Creating a skin user interface

Most jAlbum skins allow users to set skin specific settings on a custom skin tab in the jAlbum settings window. To enable this for your skin too, please follow this guide.

The screenshot below illustrates a simple custom user interface:


As the skin developer you have the full power of Java/Groovy at your hands to create any imaginable user interface and the code behind to make it tick. Here is how you do it: Put a "onload.groovy" script file in the skin directory. jAlbum will read this file every time that skin is selected/loaded, use the script to construct the user interface and finally install it inside jAlbum. Here is a simple example.

 * This script is being run when a skin is selected
 * The script produces a simple custom user interface.
 * Author David Ekholm
import se.datadosen.component.*;

// Controls that are to be imported into jAlbum as variables
ControlPanel ui = new ControlPanel() {

   JTextField copyright = new JTextField("");
   JCheckBox showLabels = new JCheckBox("Show labels");
   JCheckBox showDates = new JCheckBox("Show dates", true);
   JCheckBox showImageNum = new JCheckBox("Show image numbers", true);
   // Layout controls easily similar to how text is added in a word processor
   ui.add("p", new JLabel("This is a small example of a custom user interface."));
   ui.add("p", new JLabel("Copyright"));
   ui.add("tab hfill", ui.copyright);
   ui.add("p", ui.showLabels);
   ui.add("br", ui.showDates);
   ui.add("br", ui.showImageNum);
// Finally install components into jAlbum

Note, for complex skins you can explicitly set the size of the GUI created, but the preferred method is to add at the end of onload.bsh:


This will ensure that all of the components are visible within the user interface.

jAlbum will create skin variables out of the values of the controls you put inside a ControlPanel class (actually any class implementing the JComponentHolder marker interface). The controls need to be of "Swing" type so use "JButtons" and "JLabels" not "Button" or "Label" classes! If you for instance have a JComboBox control called backgroundColor, you can then refer to its current value as ${backgroundColor} in skin template files like .htt files and .css files.

If the skin has more complex settings and you are comfortable with Java IDE then consider making a compiled ui - detailed instructions in the tips forum in Netbeans or similar. The post includes example files and a more typical (increased complexity) ui construction.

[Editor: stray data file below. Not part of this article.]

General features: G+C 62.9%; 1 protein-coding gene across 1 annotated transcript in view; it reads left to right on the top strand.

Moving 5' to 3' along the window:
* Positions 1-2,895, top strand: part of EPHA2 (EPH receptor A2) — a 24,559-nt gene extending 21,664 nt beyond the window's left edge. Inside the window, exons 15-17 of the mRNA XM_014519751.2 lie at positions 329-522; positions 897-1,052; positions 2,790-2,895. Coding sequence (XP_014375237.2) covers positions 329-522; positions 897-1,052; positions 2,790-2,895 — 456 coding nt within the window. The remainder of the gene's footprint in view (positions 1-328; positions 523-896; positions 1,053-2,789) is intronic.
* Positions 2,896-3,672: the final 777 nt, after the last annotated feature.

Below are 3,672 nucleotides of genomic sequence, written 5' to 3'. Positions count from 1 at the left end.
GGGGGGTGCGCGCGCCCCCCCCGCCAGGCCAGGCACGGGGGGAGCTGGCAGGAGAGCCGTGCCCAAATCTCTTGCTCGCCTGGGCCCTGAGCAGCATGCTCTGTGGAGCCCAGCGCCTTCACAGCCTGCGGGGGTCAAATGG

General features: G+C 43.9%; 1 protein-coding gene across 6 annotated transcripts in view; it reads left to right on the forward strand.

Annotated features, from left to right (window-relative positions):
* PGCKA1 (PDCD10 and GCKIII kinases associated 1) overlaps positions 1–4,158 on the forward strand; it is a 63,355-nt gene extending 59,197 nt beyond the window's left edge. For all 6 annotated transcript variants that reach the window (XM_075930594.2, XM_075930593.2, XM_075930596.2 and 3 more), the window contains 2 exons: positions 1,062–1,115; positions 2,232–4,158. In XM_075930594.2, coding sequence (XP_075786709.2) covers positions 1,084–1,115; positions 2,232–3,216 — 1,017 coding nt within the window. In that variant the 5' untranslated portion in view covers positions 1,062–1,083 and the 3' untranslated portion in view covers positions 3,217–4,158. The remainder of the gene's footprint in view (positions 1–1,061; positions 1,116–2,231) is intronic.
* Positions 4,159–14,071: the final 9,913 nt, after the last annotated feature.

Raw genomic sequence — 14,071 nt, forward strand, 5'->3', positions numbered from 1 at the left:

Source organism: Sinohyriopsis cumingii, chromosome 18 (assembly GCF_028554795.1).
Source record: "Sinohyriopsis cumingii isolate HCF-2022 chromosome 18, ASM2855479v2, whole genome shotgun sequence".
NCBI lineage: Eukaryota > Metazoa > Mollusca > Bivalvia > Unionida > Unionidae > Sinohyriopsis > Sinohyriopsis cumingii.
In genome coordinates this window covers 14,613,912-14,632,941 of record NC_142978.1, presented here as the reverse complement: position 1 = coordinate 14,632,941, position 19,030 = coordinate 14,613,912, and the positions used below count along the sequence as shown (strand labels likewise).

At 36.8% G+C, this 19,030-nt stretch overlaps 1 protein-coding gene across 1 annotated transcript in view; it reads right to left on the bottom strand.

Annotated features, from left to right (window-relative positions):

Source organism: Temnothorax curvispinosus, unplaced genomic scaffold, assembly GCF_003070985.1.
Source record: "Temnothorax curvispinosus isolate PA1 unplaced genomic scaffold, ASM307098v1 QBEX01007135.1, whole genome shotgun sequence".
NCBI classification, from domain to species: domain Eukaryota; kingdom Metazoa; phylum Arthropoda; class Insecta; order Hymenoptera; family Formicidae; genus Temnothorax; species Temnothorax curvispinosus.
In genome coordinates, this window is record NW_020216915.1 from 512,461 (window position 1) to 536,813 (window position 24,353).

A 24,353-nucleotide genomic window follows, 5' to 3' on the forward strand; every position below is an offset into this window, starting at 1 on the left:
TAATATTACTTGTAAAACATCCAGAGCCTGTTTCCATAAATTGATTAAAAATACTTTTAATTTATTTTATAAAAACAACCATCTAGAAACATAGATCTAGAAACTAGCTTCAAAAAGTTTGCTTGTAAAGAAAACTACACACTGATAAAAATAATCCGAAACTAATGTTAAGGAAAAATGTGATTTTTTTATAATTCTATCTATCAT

Controls to variables mapping

The mapping of user interface controls to the corresponding skin variables is performed as follows:

Control type Datatype
JTextField the text (String)
JTextArea the text (String)
JComboBox selected item (String)
JColorSelector html color (String)
JCheckBox selected state (boolean)
ButtonGroup its "actionCommand" (String)
JSpinner current value (int)
JSlider current value (int)
JTable \t and \n separated columns and rows (String)

The skin specific settings are persisted with jAlbum's project files. They are prefixed with "skin." to avoid collision with jAlbum variables.

Managing state

Those writing user interfaces know it can be a drag to manage component state, for instance to synchronize the enabled/disabled state of a group of components with the selected state of a checkbox. To simplify this task, jAlbum provides some convenience classes called StateMonitor and ComponentUtilities.

Layout of controls

The example above uses the RiverLayout layout engine of the ControlPanel to lay out controls. RiverLayout works similar to how text is being added to a word processor. Just adding controls will have them flow from left to right (no line wrapping), but adding certain "constraint strings" like "br", "p" and "tab" will affect the layout.

Here is the full set of constraint strings:

Layout control strings
String Meaning
br Add a line break
p Add a paragraph break
tab Add a tab stop (handy for constructing forms with labels followed by fields)
hfill Extend component horizontally
vfill Extend component vertically (currently only one allowed)
left Align following components to the left (default)
center Align following components horizontally centered
right Align following components to the right
vtop Align following components vertically top aligned
vcenter Align following components vertically centered (default)

Although RiverLayout is a flexible and easy to understand layout manager, it has limitations. If you have requirement that go outside what RiverLayout is capable of, we recommend using the MiGLayout layout manager. It is included with jAlbum.

Setting default values

To ensure your GUI elements have defined default values use a file in your skin. With it, you're guaranteed against void and null, see example below, variables. Any variable declared there and having a default value is guaranteed to never be void or null. As a bonus, you get properly typed variables and a skin that works in console mode too.

A SkinModel is a class file filled with variable references and then compiled to a class file. Put it inside your skin's "plugins" folder or within a jar file within your skin's "lib" folder.


public class SkinModel {
	// Site tab
	public int blogStyleDepth = 1;
	public boolean useBreadcrumbPath = false;
	public boolean showTopNavigation = true;
	public boolean topNavigationPagesOnly = true;
	public String logoName;  //Note, defining a variable without a value is valid but logoName will initially be null
	public boolean showBottomNavigation = false;
	public boolean useSearch = true;
	public String searchFields = "title,comment,name,creator,keywords";

There is an external tool that will make this file for you You don't need to compile these files as jAlbum uses BeanShell to dynamically do so, but it is recommend practice.